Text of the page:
If interactive learning is your weakness: If you are not an Interactive Learner but want to improve prove your interactive learning, try asking your study partner questions and then repeating them to the instructor.

Study Tips for Haptic Learners
If you are a Haptic Learner, you prefer to work with your hands. It is important to physically manipulate material.

Haptic Learning
• Take blank paper to lecture to draw charts/ tables/diagrams. • Using the textbook, run your fingers along the figures and graphs to get a “feel” for shapes and relationships.

Haptic Reinforcement
• Trace words and pictures on flashcards. • Perform electronic exercises that involve drag-and-drop activities. • Alternate between speaking and writing information. • Observe someone performing a task that you would like to learn.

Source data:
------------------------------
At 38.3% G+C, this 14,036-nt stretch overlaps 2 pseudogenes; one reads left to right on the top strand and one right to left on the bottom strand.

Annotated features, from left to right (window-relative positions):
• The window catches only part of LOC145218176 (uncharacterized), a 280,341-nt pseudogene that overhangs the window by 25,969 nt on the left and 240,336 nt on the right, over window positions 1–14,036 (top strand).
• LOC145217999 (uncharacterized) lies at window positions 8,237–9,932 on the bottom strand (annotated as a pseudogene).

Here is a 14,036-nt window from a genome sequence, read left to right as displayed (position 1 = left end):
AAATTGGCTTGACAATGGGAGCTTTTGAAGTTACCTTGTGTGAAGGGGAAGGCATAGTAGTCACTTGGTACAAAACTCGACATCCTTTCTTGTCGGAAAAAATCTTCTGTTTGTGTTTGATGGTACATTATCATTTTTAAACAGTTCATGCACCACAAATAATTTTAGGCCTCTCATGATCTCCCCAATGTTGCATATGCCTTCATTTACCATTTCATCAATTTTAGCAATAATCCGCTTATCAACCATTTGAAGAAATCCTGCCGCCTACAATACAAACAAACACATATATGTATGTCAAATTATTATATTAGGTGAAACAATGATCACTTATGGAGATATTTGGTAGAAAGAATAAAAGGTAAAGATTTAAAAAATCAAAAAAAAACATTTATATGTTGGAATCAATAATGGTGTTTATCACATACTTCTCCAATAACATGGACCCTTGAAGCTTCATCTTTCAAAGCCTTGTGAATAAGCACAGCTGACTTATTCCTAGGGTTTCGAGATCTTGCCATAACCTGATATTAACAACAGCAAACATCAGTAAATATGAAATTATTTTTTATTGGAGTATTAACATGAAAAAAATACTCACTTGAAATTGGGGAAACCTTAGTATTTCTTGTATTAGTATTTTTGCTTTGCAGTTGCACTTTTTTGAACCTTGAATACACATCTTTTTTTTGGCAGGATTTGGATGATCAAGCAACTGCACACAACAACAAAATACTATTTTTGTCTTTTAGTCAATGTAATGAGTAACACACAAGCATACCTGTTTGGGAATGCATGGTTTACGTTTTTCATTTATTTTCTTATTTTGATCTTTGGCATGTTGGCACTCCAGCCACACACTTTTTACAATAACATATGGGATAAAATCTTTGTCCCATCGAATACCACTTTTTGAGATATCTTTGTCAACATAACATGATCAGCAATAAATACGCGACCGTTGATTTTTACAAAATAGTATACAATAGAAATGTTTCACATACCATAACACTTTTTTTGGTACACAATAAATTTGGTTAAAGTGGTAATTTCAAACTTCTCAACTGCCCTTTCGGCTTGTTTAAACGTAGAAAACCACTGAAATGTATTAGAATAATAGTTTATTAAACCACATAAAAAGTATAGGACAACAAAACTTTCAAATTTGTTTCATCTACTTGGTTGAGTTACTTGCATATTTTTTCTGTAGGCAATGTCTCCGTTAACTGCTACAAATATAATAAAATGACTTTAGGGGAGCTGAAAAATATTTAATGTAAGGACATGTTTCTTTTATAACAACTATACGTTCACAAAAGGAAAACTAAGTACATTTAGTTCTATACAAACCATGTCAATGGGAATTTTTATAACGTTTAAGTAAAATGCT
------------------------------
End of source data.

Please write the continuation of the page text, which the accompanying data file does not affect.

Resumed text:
• Make sure you have freedom of movement while studying. If haptic learning is your weakness: If you are not a Haptic Learner but want to improve your haptic learning, try spending more time in class working with graphs and tables while speaking or writing down information.

Study Tips for Kinesthetic Learners
If you are a Kinesthetic Learner, it will be important that you involve your body during studying.

Kinesthetic Learning
• Ask permission to get up and move during Lecture. • Participate in role-playing activities in the classroom. • Use all your senses. • Go to labs; take field trips. • Listen to real-life examples. • Pay attention to applications. • Use trial-and-error methods. • Use hands-on approaches.

Kinesthetic Reinforcement
• Make flashcards; place them on the floor, and move your body around them. • Move while you are teaching the material to others. • Put examples in your summaries. • Use case studies and applications to help with principles and abstract concepts. • Talk about your notes with another Kinesthetic person.